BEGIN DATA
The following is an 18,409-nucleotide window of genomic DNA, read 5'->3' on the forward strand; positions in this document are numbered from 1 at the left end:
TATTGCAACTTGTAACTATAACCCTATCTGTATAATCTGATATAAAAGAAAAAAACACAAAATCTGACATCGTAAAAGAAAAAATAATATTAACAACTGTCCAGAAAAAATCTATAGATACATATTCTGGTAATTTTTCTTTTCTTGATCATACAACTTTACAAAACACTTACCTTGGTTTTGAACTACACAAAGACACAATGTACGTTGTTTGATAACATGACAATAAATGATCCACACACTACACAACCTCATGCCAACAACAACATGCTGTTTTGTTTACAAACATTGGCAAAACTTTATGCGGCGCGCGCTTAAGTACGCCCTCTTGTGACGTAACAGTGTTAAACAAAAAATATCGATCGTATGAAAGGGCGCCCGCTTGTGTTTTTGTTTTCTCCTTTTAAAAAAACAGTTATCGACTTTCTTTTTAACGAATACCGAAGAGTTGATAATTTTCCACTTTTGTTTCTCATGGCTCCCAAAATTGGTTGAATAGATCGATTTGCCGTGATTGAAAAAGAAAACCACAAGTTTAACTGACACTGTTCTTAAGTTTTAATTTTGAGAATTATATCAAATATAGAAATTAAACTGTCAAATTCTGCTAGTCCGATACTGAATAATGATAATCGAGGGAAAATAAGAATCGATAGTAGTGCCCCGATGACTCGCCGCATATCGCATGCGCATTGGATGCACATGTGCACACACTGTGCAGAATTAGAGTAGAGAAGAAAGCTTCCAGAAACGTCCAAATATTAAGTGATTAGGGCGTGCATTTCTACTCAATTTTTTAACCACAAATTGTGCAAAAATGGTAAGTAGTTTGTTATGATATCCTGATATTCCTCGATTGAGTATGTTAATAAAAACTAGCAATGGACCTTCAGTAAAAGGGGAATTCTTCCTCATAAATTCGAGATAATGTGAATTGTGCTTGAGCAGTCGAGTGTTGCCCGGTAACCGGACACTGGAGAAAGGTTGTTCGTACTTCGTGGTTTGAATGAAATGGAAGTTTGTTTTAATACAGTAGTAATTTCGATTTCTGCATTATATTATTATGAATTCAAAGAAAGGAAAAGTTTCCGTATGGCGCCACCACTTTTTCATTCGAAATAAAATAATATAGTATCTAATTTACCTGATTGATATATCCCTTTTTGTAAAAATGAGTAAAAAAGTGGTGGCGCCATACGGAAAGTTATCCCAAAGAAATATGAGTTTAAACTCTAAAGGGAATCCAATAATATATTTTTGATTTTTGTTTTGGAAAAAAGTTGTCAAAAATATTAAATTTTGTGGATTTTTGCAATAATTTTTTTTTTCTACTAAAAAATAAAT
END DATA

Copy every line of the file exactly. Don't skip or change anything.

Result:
The following is an 18,409-nucleotide window of genomic DNA, read 5'->3' on the forward strand; positions in this document are numbered from 1 at the left end:
TATTGCAACTTGTAACTATAACCCTATCTGTATAATCTGATATAAAAGAAAAAAACACAAAATCTGACATCGTAAAAGAAAAAATAATATTAACAACTGTCCAGAAAAAATCTATAGATACATATTCTGGTAATTTTTCTTTTCTTGATCATACAACTTTACAAAACACTTACCTTGGTTTTGAACTACACAAAGACACAATGTACGTTGTTTGATAACATGACAATAAATGATCCACACACTACACAACCTCATGCCAACAACAACATGCTGTTTTGTTTACAAACATTGGCAAAACTTTATGCGGCGCGCGCTTAAGTACGCCCTCTTGTGACGTAACAGTGTTAAACAAAAAATATCGATCGTATGAAAGGGCGCCCGCTTGTGTTTTTGTTTTCTCCTTTTAAAAAAACAGTTATCGACTTTCTTTTTAACGAATACCGAAGAGTTGATAATTTTCCACTTTTGTTTCTCATGGCTCCCAAAATTGGTTGAATAGATCGATTTGCCGTGATTGAAAAAGAAAACCACAAGTTTAACTGACACTGTTCTTAAGTTTTAATTTTGAGAATTATATCAAATATAGAAATTAAACTGTCAAATTCTGCTAGTCCGATACTGAATAATGATAATCGAGGGAAAATAAGAATCGATAGTAGTGCCCCGATGACTCGCCGCATATCGCATGCGCATTGGATGCACATGTGCACACACTGTGCAGAATTAGAGTAGAGAAGAAAGCTTCCAGAAACGTCCAAATATTAAGTGATTAGGGCGTGCATTTCTACTCAATTTTTTAACCACAAATTGTGCAAAAATGGTAAGTAGTTTGTTATGATATCCTGATATTCCTCGATTGAGTATGTTAATAAAAACTAGCAATGGACCTTCAGTAAAAGGGGAATTCTTCCTCATAAATTCGAGATAATGTGAATTGTGCTTGAGCAGTCGAGTGTTGCCCGGTAACCGGACACTGGAGAAAGGTTGTTCGTACTTCGTGGTTTGAATGAAATGGAAGTTTGTTTTAATACAGTAGTAATTTCGATTTCTGCATTATATTATTATGAATTCAAAGAAAGGAAAAGTTTCCGTATGGCGCCACCACTTTTTCATTCGAAATAAAATAATATAGTATCTAATTTACCTGATTGATATATCCCTTTTTGTAAAAATGAGTAAAAAAGTGGTGGCGCCATACGGAAAGTTATCCCAAAGAAATATGAGTTTAAACTCTAAAGGGAATCCAATAATATATTTTTGATTTTTGTTTTGGAAAAAAGTTGTCAAAAATATTAAATTTTGTGGATTTTTGCAATAATTTTTTTTTTCTACTAAAAAATAAAT